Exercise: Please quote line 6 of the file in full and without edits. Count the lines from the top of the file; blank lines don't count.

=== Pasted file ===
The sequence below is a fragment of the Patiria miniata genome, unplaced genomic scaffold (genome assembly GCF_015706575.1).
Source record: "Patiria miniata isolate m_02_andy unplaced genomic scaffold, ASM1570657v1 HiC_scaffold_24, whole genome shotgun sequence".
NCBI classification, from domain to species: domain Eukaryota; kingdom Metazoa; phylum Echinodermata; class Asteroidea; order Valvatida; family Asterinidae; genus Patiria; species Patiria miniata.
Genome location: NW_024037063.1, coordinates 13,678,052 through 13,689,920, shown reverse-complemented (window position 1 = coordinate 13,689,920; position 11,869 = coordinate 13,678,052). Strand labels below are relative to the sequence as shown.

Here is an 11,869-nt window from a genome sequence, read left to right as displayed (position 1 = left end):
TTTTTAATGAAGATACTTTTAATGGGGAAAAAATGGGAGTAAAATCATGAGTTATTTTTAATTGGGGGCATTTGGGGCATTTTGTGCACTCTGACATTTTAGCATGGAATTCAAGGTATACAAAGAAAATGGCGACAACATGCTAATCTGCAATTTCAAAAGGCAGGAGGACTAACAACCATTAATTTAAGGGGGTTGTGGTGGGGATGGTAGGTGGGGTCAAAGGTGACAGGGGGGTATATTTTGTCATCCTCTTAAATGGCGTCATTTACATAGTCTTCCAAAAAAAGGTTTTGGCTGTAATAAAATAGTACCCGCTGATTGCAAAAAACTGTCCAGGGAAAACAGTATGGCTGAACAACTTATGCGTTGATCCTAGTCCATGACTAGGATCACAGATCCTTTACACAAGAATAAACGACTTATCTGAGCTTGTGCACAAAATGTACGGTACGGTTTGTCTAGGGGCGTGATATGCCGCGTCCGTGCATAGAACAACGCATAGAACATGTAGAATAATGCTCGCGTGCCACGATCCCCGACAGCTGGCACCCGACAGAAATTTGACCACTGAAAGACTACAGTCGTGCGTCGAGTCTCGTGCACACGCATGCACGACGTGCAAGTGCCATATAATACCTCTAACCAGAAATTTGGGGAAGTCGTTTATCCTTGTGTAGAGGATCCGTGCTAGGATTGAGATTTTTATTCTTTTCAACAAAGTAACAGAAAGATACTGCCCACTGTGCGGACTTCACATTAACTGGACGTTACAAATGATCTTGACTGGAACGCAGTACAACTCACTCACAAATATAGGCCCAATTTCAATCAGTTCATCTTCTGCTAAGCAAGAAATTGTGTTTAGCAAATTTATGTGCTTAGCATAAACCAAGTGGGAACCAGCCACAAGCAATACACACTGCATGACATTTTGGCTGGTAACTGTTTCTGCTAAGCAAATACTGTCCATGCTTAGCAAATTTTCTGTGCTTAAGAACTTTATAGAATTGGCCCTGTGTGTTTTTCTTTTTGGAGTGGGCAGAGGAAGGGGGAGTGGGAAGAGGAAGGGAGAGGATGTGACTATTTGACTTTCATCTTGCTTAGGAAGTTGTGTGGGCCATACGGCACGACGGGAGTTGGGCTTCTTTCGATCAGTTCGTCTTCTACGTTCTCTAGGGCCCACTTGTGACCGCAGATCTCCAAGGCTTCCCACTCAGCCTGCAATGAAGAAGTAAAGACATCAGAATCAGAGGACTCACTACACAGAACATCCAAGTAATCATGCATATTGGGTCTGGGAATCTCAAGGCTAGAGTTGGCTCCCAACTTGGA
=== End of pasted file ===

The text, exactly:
TTTTTAATGAAGATACTTTTAATGGGGAAAAAATGGGAGTAAAATCATGAGTTATTTTTAATTGGGGGCATTTGGGGCATTTTGTGCACTCTGACATTTTAGCATGGAATTCAAGGTATACAAAGAAAATGGCGACAACATGCTAATCTGCAATTTCAAAAGGCAGGAGGACTAACAACCATTAATTTAAGGGGGTTGTGGTGGGGATGGTAGGTGGGGTCAAAGGTGACAGGGGGGTATATTTTGTCATCCTCTTAAATGGCGTCATTTACATAGTCTTCCAAAAAAAGGTTTTGGCTGTAATAAAATAGTACCCGCTGATTGCAAAAAACTGTCCAGGGAAAACAGTATGGCTGAACAACTTATGCGTTGATCCTAGTCCATGACTAGGATCACAGATCCTTTACACAAGAATAAACGACTTATCTGAGCTTGTGCACAAAATGTACGGTACGGTTTGTCTAGGGGCGTGATATGCCGCGTCCGTGCATAGAACAACGCATAGAACATGTAGAATAATGCTCGCGTGCCACGATCCCCGACAGCTGGCACCCGACAGAAATTTGACCACTGAAAGACTACAGTCGTGCGTCGAGTCTCGTGCACACGCATGCACGACGTGCAAGTGCCATATAATACCTCTAACCAGAAATTTGGGGAAGTCGTTTATCCTTGTGTAGAGGATCCGTGCTAGGATTGAGATTTTTATTCTTTTCAACAAAGTAACAGAAAGATACTGCCCACTGTGCGGACTTCACATTAACTGGACGTTACAAATGATCTTGACTGGAACGCAGTACAACTCACTCACAAATATAGGCCCAATTTCAATCAGTTCATCTTCTGCTAAGCAAGAAATTGTGTTTAGCAAATTTATGTGCTTAGCATAAACCAAGTGGGAACCAGCCACAAGCAATACACACTGCATGACATTTTGGCTGGTAACTGTTTCTGCTAAGCAAATACTGTCCATGCTTAGCAAATTTTCTGTGCTTAAGAACTTTATAGAATTGGCCCTGTGTGTTTTTCTTTTTGGAGTGGGCAGAGGAAGGGGGAGTGGGAAGAGGAAGGGAGAGGATGTGACTATTTGACTTTCATCTTGCTTAGGAAGTTGTGTGGGCCATACGGCACGACGGGAGTTGGGCTTCTTTCGATCAGTTCGTCTTCTACGTTCTCTAGGGCCCACTTGTGACCGCAGATCTCCAAGGCTTCCCACTCAGCCTGCAATGAAGAAGTAAAGACATCAGAATCAGAGGACTCACTACACAGAACATCCAAGTAATCATGCATATTGGGTCTGGGAATCTCAAGGCTAGAGTTGGCTCCCAACTTGGA